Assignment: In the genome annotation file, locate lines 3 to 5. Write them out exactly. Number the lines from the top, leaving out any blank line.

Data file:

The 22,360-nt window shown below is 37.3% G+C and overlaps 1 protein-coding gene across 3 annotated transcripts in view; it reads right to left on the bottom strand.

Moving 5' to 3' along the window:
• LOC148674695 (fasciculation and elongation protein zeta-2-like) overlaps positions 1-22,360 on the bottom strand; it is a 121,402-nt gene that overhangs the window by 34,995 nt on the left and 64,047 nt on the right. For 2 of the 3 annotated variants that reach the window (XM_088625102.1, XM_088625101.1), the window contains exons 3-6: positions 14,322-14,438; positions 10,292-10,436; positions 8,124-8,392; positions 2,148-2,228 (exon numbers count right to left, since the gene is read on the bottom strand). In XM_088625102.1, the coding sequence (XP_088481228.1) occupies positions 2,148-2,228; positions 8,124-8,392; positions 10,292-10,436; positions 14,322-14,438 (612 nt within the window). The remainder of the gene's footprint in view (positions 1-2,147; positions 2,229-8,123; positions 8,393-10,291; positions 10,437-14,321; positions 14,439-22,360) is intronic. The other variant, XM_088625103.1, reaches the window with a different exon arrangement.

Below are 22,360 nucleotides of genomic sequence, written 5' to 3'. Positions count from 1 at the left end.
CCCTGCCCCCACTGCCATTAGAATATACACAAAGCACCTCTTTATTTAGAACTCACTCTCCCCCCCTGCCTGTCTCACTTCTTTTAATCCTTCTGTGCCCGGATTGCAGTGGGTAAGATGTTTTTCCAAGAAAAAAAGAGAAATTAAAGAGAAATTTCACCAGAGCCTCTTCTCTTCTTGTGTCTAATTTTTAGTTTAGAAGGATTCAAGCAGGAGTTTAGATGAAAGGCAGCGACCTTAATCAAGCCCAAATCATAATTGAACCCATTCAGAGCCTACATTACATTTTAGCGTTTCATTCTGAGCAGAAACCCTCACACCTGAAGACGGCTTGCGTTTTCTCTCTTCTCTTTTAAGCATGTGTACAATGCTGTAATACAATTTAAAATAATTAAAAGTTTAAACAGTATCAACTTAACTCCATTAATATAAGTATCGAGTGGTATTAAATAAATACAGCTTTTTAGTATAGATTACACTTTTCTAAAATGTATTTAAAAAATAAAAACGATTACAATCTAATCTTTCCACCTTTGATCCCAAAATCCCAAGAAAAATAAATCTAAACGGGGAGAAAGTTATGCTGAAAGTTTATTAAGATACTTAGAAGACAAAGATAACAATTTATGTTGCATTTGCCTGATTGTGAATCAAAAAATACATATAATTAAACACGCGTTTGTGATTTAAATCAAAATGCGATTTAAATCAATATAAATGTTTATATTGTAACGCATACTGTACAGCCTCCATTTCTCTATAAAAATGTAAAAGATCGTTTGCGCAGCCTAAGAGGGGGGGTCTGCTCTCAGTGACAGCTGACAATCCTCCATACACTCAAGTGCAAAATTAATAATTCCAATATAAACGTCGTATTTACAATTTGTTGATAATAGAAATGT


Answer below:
• LOC148674695 (fasciculation and elongation protein zeta-2-like) overlaps positions 1-22,360 on the bottom strand; it is a 121,402-nt gene that overhangs the window by 34,995 nt on the left and 64,047 nt on the right. For 2 of the 3 annotated variants that reach the window (XM_088625102.1, XM_088625101.1), the window contains exons 3-6: positions 14,322-14,438; positions 10,292-10,436; positions 8,124-8,392; positions 2,148-2,228 (exon numbers count right to left, since the gene is read on the bottom strand). In XM_088625102.1, the coding sequence (XP_088481228.1) occupies positions 2,148-2,228; positions 8,124-8,392; positions 10,292-10,436; positions 14,322-14,438 (612 nt within the window). The remainder of the gene's footprint in view (positions 1-2,147; positions 2,229-8,123; positions 8,393-10,291; positions 10,437-14,321; positions 14,439-22,360) is intronic. The other variant, XM_088625103.1, reaches the window with a different exon arrangement.

Below are 22,360 nucleotides of genomic sequence, written 5' to 3'. Positions count from 1 at the left end.
CCCTGCCCCCACTGCCATTAGAATATACACAAAGCACCTCTTTATTTAGAACTCACTCTCCCCCCCTGCCTGTCTCACTTCTTTTAATCCTTCTGTGCCCGGATTGCAGTGGGTAAGATGTTTTTCCAAGAAAAAAAGAGAAATTAAAGAGAAATTTCACCAGAGCCTCTTCTCTTCTTGTGTCTAATTTTTAGTTTAGAAGGATTCAAGCAGGAGTTTAGATGAAAGGCAGCGACCTTAATCAAGCCCAAATCATAATTGAACCCATTCAGAGCCTACATTACATTTTAGCGTTTCATTCTGAGCAGAAACCCTCACACCTGAAGACGGCTTGCGTTTTCTCTCTTCTCTTTTAAGCATGTGTACAATGCTGTAATACAATTTAAAATAATTAAAAGTTTAAACAGTATCAACTTAACTCCATTAATATAAGTATCGAGTGGTATTAAATAAATACAGCTTTTTAGTATAGATTACACTTTTCTAAAATGTATTTAAAAAATAAAAACGATTACAATCTAATCTTTCCACCTTTGATCCCAAAATCCCAAGAAAAATAAATCTAAACGGGGAGAAAGTTATGCTGAAAGTTTATTAAGATACTTAGAAGACAAAGATAACAATTTATGTTGCATTTGCCTGATTGTGAATCAAAAAATACATATAATTAAACACGCGTTTGTGATTTAAATCAAAATGCGATTTAAATCAATATAAATGTTTATATTGTAACGCATACTGTACAGCCTCCATTTCTCTATAAAAATGTAAAAGATCGTTTGCGCAGCCTAAGAGGGGGGGTCTGCTCTCAGTGACAGCTGACAATCCTCCATACACTCAAGTGCAAAATTAATAATTCCAATATAAACGTCGTATTTACAATTTGTTGATAATAGAAATGT